How Easy Is It to Find Nursing Jobs after School?

How Easy Is It to Find Nursing Jobs after School?

Mar 22, 2015 | 11:00 am

Due to the decade-long nursing shortage, we’ve heard how easy it is to find nursing jobs for years, but is this still the case, or do new graduates face new challenges? Depending on level of education, work location and medical specialty, some new grads struggle to enter the field while others continue to find nursing jobs easily. Let’s take a look at what research shows about nursing job prospects both now and in the future.

Harder to Find Nursing Jobs? Not for Long

Some say the nursing field is almost saturated. Both a 2012 Bloomberg article and a study from Dartmouth Hitchcock Medical Center conclude that the steady influx of nurses in past years resulted in an end to the nursing shortage. But research also predicts another nursing shortage to come… soon.

While the last few years may have been harder to find nursing jobs for some, experts agree that another—and perhaps bigger—shortage is on its way. According to the American Association of Colleges of Nursing (AACN), the United States is expected to see a shortage of RNs that will only intensify for the following reasons:

•Large-scale nursing workforce faces retirement
•Aging baby boomer population requires more care
•Increased number of Americans gain medical insurance through the Patient Protection and Affordable Care Act (PPACA)
•Shortage of nursing school faculty limits the number of program enrollees

Nursing Job Projections Look Good

What does all of this mean for today’s grads looking to find nursing jobs right out of school? Even though applicants flooded schools and jobs during the earlier nursing shortage, there continues to be a need both now and in the near future.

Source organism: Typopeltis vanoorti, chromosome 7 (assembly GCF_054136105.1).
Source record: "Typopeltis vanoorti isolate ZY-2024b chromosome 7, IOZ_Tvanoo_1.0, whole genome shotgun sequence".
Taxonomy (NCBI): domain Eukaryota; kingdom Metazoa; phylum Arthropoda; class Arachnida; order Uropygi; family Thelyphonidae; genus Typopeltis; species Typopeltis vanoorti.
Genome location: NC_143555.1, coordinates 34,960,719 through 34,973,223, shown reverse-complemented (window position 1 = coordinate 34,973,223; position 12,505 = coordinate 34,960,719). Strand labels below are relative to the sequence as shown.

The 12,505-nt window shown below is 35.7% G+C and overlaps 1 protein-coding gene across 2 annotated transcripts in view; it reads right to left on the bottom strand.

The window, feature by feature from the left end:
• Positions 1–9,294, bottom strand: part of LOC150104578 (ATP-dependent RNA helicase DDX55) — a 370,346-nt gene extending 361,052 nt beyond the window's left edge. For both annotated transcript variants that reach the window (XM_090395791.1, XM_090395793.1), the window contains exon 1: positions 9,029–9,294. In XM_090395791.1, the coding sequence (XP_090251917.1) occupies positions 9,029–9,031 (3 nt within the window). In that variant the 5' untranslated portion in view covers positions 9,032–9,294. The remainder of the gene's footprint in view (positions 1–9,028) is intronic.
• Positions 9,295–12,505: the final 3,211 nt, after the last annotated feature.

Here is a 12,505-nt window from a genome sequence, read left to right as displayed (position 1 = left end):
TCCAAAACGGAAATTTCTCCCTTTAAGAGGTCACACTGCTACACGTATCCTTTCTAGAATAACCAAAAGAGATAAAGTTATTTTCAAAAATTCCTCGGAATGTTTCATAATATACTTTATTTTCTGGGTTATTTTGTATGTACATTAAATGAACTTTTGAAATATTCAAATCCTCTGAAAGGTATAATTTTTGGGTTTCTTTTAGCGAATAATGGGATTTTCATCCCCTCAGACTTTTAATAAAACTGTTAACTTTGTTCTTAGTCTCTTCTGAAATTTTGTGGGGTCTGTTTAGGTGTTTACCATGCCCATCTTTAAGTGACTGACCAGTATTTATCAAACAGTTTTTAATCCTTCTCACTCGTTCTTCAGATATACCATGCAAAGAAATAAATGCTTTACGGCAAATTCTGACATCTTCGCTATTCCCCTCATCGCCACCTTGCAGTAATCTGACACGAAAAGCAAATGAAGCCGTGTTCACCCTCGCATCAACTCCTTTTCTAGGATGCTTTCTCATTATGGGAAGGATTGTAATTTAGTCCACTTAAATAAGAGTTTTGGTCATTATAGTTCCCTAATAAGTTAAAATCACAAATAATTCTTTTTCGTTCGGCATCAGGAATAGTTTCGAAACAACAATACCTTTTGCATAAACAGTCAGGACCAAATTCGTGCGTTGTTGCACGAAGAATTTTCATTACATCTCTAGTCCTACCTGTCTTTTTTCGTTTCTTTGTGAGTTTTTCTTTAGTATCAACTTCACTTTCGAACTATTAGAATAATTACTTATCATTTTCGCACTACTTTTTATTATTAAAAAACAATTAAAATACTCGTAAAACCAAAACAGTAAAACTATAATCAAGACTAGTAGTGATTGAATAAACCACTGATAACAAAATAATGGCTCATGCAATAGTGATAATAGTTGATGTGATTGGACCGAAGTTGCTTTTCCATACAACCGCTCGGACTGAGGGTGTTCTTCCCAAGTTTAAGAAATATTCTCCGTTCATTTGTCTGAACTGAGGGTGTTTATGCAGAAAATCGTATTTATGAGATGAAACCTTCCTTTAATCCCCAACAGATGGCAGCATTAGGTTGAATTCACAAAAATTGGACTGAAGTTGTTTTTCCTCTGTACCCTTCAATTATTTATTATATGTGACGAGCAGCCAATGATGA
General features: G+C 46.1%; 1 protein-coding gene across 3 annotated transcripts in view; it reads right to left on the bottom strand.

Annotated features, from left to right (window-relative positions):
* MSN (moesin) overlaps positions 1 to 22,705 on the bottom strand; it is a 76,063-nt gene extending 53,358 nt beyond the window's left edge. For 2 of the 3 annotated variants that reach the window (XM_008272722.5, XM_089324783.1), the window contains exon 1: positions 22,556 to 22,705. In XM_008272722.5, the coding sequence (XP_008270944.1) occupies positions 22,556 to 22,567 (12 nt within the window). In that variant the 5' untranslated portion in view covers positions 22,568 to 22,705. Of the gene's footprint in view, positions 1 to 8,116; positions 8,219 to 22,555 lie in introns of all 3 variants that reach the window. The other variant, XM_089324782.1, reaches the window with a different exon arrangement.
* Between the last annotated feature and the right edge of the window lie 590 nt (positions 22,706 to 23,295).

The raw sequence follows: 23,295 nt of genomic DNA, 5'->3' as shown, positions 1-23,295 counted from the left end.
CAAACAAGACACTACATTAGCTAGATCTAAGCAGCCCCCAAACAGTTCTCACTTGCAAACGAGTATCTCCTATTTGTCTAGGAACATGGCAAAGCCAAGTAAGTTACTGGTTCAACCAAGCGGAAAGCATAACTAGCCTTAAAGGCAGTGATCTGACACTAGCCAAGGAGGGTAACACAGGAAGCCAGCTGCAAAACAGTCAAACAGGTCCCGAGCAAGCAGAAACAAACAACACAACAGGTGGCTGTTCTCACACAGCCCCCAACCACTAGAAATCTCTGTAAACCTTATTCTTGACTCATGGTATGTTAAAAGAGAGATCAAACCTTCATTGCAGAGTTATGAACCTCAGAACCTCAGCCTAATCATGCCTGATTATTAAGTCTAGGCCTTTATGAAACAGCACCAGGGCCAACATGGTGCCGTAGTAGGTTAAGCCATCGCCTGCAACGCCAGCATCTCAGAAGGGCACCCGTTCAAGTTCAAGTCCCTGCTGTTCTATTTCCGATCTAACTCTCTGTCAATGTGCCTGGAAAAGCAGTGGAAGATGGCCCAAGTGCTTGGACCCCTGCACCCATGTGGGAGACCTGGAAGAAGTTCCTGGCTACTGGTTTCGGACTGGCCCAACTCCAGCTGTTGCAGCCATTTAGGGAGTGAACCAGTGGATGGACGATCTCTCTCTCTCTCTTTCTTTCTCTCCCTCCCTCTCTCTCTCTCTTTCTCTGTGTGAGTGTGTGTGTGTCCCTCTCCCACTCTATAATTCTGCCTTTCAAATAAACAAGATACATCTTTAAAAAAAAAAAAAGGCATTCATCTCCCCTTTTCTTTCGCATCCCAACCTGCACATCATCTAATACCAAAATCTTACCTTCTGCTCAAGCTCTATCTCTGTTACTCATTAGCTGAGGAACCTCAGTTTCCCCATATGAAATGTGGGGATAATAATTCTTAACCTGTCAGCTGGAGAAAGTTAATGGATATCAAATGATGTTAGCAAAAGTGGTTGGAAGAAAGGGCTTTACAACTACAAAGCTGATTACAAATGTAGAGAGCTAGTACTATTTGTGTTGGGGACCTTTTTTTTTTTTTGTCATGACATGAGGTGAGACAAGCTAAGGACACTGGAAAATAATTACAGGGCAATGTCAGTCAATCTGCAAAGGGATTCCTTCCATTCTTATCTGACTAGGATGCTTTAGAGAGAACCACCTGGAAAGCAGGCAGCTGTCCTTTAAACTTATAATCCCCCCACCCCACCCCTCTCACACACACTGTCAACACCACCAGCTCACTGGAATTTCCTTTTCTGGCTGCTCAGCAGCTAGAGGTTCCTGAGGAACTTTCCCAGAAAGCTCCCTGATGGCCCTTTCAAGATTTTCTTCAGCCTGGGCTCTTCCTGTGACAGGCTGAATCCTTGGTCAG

Licensed Practical Nurses (LPNs) and Licensed Vocational Nurses (LVNs ) usually attend community college programs or vocational schools for a little over one year before starting basic staff-nurse positions. While the nursing community encourages increased levels of education, the Bureau of Labor Statistics BLS still predicts employment increases for LPNs and LVNs of up to 25 percent between 2012 and 2022, reporting a median annual wage of $41,540 (as of May 2012) for LPNs.

Registered Nurses are ready to find nursing jobs after attending a four-year Bachelor of Science in Nursing program, a two-year associate program or a nursing diploma program and passing the National Council Licensure Examination (NCLEX-RN). According to the BLS, RNs have a projected employment growth of 19 percent from 2012 to 2022, which is faster than average for all occupations, and stand to earn a median annual income of $65,470.

Advanced Practice Nurses (APRNs), such as nurse anesthetists, nurse midwives and nurse practitioners provide specialty patient health care and hold a Master of Science in Nursing as well as licensure and national certification. The BLS predicts an amazing 31 percent job growth for this field between 2012 and 2022, as well as a media annual income of $96,460.

The numbers speak for themselves, and so even with more nurses entering the field each year, we see a continue need for more… especially in the next few years.